He avoids directing people’s actions and energies — it’s more powerful to make a suggestion.
“You’re going to hear me say, ‘For your consideration, you may want to think about this. This has served me well.’”
Fast-forward to 2009. Nick’s next act –– a bold one, in the middle of a financial crisis –– was to build a new real estate company from scratch.
“I started Partner’s Trust to raise the level of integrity and consciousness in our industry,” he says. “And we achieved that.”
The company announced its new venture with a full-page ad in an industry publication that proclaimed: Proudly serving our community since last Thursday.
That’s emblematic of Nick’s leadership style, he says. “Let’s bring humor and joy into what we’re doing. This is not that serious.”
Eight years later, in 2017 –– after more than $11 billion in sales –– Nick and his partners sold the firm to San Francisco-based Pacific Union International. In 2019, the company merged with New York-based Compass.
“Now we’re part of the third-largest company in all of brokerage in the United States,” Nick says. “I’m still getting my arms around it: rebranding, a new culture … what’s keeping me in alignment is staying true to my heart.”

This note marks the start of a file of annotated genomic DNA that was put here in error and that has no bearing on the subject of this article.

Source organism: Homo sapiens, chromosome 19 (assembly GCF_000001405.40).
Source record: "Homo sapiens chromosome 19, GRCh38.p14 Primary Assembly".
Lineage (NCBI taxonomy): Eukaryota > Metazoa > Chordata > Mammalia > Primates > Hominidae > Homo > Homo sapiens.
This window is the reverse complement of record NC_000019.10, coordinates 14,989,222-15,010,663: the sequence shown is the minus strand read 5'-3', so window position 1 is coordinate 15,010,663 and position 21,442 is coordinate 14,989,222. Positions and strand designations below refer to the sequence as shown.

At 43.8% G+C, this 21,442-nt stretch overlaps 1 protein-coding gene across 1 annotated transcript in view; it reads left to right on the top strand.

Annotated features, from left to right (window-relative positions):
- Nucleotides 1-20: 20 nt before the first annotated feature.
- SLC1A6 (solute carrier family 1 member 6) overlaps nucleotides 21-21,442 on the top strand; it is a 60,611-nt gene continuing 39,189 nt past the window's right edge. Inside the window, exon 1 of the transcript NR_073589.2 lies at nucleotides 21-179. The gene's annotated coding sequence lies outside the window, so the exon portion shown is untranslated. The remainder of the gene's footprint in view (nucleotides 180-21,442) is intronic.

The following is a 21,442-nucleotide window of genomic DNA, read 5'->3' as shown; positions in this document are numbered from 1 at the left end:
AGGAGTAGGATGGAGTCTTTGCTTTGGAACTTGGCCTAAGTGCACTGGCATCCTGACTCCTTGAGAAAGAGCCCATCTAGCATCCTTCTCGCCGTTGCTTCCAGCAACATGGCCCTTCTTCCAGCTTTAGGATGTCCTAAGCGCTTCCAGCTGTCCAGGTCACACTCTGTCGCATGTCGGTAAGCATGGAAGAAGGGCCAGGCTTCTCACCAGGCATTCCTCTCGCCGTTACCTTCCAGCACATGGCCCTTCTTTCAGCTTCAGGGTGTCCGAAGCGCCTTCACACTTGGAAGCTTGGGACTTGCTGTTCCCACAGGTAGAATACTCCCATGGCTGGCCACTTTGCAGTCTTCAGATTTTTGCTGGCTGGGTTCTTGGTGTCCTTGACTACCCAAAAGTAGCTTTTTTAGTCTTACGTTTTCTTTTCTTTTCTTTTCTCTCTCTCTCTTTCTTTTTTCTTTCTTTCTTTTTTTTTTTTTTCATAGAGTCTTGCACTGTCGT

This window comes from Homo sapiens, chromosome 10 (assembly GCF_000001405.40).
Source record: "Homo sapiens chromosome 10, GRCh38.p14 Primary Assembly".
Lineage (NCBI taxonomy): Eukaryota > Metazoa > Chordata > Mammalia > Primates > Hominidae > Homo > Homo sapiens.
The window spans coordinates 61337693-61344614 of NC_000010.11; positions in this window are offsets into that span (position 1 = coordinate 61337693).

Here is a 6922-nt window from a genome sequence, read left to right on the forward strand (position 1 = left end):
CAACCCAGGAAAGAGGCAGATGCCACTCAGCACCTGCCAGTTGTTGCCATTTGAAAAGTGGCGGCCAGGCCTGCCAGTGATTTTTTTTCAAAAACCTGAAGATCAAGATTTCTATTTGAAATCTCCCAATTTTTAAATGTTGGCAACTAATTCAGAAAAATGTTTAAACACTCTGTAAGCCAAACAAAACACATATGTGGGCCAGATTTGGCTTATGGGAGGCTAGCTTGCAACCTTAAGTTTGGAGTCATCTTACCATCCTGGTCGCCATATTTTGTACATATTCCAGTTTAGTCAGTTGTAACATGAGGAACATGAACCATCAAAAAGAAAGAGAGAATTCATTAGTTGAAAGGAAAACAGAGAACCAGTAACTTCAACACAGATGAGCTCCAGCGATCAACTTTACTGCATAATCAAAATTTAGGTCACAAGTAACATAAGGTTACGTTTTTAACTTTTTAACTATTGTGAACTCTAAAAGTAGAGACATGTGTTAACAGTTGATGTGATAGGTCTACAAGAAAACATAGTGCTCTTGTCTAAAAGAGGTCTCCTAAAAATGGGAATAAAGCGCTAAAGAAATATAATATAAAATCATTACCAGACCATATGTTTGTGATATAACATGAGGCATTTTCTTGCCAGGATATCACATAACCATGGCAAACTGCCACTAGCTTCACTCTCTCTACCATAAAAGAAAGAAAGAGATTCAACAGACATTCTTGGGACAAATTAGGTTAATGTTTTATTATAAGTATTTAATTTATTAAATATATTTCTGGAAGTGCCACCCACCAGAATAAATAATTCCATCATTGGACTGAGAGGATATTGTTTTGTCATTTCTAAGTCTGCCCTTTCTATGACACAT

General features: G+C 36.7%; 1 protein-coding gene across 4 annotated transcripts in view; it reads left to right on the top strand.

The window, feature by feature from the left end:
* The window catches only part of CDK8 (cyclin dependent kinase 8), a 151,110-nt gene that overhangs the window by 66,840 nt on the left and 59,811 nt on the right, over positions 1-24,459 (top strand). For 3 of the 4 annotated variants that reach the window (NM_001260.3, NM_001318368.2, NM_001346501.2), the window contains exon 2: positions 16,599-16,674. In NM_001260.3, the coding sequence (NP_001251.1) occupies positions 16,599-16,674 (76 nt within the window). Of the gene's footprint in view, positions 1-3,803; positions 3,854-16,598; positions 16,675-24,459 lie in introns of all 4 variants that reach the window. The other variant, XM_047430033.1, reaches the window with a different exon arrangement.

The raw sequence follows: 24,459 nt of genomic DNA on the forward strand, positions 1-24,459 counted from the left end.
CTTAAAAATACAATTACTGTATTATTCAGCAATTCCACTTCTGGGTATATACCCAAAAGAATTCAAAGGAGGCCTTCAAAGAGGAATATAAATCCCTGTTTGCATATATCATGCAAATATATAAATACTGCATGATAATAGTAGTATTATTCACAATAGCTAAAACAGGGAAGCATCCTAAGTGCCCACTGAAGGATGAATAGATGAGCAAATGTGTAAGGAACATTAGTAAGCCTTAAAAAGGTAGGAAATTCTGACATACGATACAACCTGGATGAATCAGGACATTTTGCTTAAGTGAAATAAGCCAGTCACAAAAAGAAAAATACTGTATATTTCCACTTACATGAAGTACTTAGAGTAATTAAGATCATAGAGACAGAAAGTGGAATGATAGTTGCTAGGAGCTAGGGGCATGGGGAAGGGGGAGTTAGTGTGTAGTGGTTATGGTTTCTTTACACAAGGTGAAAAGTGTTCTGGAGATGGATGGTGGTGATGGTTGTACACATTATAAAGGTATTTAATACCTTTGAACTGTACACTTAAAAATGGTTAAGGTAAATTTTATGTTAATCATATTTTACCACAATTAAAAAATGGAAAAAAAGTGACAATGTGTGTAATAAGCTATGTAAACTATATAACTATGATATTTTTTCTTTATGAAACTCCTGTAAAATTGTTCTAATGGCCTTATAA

What does heart-first leadership look like in practice? Start by pumping the brakes.
Early in his career, Nick “tried to sell. Oh, god, I fell on my ass so many times trying.”
He soon realized that the hard sell wasn’t effective. Instead, he explains, “I took a leap of faith and said, I’m not going to try to sell you anything; I’m just going to tell you: here’s what it is. Does this meet your needs?”
Providing information to enable people to make informed decisions is a key communication element for Nick. It was a game-changer for him.
“Consistently, people opened up. We had conversations about the best way to proceed, as opposed to how quickly could we get to ‘we’re proceeding now.’
“The quality of my life got better, because I slowed down enough to trust that what I had to offer had real value, and to claim that.”
For Nick, that’s actually where the key to financial success lies: “Money takes care of itself if the service, effort and integrity are fulfilling.”